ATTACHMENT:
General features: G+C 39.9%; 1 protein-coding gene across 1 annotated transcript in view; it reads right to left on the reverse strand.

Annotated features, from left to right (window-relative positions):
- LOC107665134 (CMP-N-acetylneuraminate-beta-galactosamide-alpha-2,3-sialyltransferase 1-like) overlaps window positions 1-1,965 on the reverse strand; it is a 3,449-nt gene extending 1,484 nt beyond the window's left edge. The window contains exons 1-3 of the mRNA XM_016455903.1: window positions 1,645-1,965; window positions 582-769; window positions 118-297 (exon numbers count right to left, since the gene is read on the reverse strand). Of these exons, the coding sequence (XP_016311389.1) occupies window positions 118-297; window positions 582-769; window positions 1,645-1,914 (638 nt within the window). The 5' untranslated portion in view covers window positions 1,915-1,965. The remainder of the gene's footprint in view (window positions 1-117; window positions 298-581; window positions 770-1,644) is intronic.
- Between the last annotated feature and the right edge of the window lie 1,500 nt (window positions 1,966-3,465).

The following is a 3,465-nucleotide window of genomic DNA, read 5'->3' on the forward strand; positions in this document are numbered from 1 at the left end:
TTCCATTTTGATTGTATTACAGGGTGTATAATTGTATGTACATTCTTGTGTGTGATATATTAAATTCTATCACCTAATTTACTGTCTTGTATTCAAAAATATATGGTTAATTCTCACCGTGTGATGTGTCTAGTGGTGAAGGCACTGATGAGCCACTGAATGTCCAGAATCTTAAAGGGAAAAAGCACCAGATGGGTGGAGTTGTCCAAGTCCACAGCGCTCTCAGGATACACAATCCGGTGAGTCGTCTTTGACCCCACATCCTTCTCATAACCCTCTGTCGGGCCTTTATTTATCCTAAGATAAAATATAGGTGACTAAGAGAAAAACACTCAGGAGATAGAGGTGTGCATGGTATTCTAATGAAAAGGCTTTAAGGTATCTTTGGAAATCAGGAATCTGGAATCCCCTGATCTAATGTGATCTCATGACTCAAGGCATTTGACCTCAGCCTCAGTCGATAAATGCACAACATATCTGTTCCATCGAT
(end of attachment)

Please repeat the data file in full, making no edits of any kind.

General features: G+C 39.9%; 1 protein-coding gene across 1 annotated transcript in view; it reads right to left on the reverse strand.

Annotated features, from left to right (window-relative positions):
- LOC107665134 (CMP-N-acetylneuraminate-beta-galactosamide-alpha-2,3-sialyltransferase 1-like) overlaps window positions 1-1,965 on the reverse strand; it is a 3,449-nt gene extending 1,484 nt beyond the window's left edge. The window contains exons 1-3 of the mRNA XM_016455903.1: window positions 1,645-1,965; window positions 582-769; window positions 118-297 (exon numbers count right to left, since the gene is read on the reverse strand). Of these exons, the coding sequence (XP_016311389.1) occupies window positions 118-297; window positions 582-769; window positions 1,645-1,914 (638 nt within the window). The 5' untranslated portion in view covers window positions 1,915-1,965. The remainder of the gene's footprint in view (window positions 1-117; window positions 298-581; window positions 770-1,644) is intronic.
- Between the last annotated feature and the right edge of the window lie 1,500 nt (window positions 1,966-3,465).

The following is a 3,465-nucleotide window of genomic DNA, read 5'->3' on the forward strand; positions in this document are numbered from 1 at the left end:
TTCCATTTTGATTGTATTACAGGGTGTATAATTGTATGTACATTCTTGTGTGTGATATATTAAATTCTATCACCTAATTTACTGTCTTGTATTCAAAAATATATGGTTAATTCTCACCGTGTGATGTGTCTAGTGGTGAAGGCACTGATGAGCCACTGAATGTCCAGAATCTTAAAGGGAAAAAGCACCAGATGGGTGGAGTTGTCCAAGTCCACAGCGCTCTCAGGATACACAATCCGGTGAGTCGTCTTTGACCCCACATCCTTCTCATAACCCTCTGTCGGGCCTTTATTTATCCTAAGATAAAATATAGGTGACTAAGAGAAAAACACTCAGGAGATAGAGGTGTGCATGGTATTCTAATGAAAAGGCTTTAAGGTATCTTTGGAAATCAGGAATCTGGAATCCCCTGATCTAATGTGATCTCATGACTCAAGGCATTTGACCTCAGCCTCAGTCGATAAATGCACAACATATCTGTTCCATCGAT